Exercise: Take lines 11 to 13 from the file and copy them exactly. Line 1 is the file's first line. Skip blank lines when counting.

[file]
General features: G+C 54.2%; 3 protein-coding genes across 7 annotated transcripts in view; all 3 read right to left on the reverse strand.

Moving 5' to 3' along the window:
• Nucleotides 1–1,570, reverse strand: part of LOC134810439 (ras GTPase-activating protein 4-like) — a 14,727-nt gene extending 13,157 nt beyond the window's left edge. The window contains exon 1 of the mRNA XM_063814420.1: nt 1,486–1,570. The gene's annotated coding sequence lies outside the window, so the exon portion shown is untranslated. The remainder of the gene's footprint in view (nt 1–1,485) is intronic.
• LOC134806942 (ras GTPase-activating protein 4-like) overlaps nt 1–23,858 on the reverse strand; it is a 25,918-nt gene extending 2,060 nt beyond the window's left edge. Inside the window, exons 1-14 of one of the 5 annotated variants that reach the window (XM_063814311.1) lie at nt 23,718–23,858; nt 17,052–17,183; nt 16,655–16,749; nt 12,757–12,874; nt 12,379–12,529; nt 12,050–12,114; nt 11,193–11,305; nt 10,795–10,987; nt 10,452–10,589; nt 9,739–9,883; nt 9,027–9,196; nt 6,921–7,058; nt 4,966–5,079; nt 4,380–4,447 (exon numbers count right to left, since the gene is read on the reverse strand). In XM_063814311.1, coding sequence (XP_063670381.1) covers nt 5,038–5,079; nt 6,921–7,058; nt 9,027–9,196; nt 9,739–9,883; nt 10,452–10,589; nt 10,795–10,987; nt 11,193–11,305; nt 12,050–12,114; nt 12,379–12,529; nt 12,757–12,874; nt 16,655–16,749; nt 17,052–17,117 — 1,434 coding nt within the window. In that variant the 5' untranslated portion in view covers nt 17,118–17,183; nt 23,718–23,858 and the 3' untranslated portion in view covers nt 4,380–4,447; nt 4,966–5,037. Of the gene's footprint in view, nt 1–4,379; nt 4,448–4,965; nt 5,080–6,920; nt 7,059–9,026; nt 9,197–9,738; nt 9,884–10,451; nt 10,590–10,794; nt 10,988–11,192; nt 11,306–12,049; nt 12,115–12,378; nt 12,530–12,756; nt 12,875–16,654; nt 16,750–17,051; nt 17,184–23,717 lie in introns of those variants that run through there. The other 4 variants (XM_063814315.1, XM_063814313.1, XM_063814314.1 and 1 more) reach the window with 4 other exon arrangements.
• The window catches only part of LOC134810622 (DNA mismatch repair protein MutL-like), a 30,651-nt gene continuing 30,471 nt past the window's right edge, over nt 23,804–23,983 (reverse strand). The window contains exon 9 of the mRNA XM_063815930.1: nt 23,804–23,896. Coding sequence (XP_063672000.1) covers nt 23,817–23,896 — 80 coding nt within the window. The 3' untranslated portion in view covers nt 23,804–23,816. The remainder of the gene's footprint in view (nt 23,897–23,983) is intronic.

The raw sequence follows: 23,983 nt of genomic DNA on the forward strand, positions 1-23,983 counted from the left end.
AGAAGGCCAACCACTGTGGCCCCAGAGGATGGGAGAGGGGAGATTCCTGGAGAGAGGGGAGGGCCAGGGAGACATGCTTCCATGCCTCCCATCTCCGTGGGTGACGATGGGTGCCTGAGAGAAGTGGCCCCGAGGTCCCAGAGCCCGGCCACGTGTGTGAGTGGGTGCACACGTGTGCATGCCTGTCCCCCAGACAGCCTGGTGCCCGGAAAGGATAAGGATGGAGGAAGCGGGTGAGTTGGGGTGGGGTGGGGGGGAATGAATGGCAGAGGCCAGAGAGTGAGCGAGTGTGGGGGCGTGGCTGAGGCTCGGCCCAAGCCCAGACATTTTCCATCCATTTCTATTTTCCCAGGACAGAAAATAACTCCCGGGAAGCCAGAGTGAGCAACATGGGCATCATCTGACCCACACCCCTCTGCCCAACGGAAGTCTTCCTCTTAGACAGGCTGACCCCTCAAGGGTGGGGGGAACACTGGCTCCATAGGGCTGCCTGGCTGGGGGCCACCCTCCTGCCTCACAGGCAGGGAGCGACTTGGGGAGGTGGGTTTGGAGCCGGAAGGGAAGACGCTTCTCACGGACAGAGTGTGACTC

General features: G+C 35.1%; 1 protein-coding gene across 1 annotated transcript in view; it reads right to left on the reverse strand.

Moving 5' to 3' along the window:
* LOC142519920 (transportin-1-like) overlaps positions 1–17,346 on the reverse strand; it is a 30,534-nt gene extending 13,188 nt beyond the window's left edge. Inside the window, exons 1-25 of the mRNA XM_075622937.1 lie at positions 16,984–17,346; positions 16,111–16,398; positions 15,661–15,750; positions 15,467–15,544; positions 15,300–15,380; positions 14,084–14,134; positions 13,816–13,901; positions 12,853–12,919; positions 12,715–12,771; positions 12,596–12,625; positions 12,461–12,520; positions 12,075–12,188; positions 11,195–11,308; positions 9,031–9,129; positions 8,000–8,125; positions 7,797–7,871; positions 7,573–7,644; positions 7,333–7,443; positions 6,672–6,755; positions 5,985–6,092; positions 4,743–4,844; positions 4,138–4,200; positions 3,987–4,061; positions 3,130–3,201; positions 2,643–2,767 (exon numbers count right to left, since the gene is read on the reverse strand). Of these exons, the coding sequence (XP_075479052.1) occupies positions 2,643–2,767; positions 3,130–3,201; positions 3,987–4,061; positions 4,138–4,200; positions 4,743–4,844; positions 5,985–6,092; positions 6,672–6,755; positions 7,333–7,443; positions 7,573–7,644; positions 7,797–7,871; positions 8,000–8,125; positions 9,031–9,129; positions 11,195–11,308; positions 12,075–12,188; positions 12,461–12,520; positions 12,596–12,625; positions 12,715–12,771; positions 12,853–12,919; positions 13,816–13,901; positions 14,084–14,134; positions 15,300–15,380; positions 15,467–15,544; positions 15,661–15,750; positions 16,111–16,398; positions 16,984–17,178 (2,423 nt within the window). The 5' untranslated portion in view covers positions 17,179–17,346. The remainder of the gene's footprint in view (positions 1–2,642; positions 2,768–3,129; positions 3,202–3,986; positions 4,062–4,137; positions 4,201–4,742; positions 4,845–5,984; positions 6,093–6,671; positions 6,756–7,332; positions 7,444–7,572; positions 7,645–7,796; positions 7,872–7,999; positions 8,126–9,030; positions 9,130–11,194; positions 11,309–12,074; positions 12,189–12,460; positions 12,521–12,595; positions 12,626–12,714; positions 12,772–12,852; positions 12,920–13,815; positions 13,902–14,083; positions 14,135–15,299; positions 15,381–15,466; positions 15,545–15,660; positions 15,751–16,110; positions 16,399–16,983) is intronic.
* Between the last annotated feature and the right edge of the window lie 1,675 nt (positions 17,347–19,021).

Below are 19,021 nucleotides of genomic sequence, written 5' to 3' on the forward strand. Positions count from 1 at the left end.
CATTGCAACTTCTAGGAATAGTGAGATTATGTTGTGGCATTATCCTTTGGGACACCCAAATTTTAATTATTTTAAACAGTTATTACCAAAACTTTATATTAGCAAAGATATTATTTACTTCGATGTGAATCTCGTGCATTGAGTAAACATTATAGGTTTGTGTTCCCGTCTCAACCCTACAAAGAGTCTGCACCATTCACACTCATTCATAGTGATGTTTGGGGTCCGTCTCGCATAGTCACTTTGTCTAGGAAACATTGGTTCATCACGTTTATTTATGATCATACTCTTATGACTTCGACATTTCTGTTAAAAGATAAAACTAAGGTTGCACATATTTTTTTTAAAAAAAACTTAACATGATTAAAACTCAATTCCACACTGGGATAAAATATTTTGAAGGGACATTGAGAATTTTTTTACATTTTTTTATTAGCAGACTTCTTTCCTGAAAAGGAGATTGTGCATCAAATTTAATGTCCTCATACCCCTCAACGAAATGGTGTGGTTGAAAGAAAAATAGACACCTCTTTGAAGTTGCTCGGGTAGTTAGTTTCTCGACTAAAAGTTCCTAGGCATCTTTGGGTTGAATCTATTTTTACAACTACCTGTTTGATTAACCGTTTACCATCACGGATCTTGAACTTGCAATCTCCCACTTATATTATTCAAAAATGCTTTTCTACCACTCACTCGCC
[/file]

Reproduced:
* Between the last annotated feature and the right edge of the window lie 1,675 nt (positions 17,347–19,021).

Below are 19,021 nucleotides of genomic sequence, written 5' to 3' on the forward strand. Positions count from 1 at the left end.
CATTGCAACTTCTAGGAATAGTGAGATTATGTTGTGGCATTATCCTTTGGGACACCCAAATTTTAATTATTTTAAACAGTTATTACCAAAACTTTATATTAGCAAAGATATTATTTACTTCGATGTGAATCTCGTGCATTGAGTAAACATTATAGGTTTGTGTTCCCGTCTCAACCCTACAAAGAGTCTGCACCATTCACACTCATTCATAGTGATGTTTGGGGTCCGTCTCGCATAGTCACTTTGTCTAGGAAACATTGGTTCATCACGTTTATTTATGATCATACTCTTATGACTTCGACATTTCTGTTAAAAGATAAAACTAAGGTTGCACATATTTTTTTTAAAAAAAACTTAACATGATTAAAACTCAATTCCACACTGGGATAAAATATTTTGAAGGGACATTGAGAATTTTTTTACATTTTTTTATTAGCAGACTTCTTTCCTGAAAAGGAGATTGTGCATCAAATTTAATGTCCTCATACCCCTCAACGAAATGGTGTGGTTGAAAGAAAAATAGACACCTCTTTGAAGTTGCTCGGGTAGTTAGTTTCTCGACTAAAAGTTCCTAGGCATCTTTGGGTTGAATCTATTTTTACAACTACCTGTTTGATTAACCGTTTACCATCACGGATCTTGAACTTGCAATCTCCCACTTATATTATTCAAAAATGCTTTTCTACCACTCACTCGCC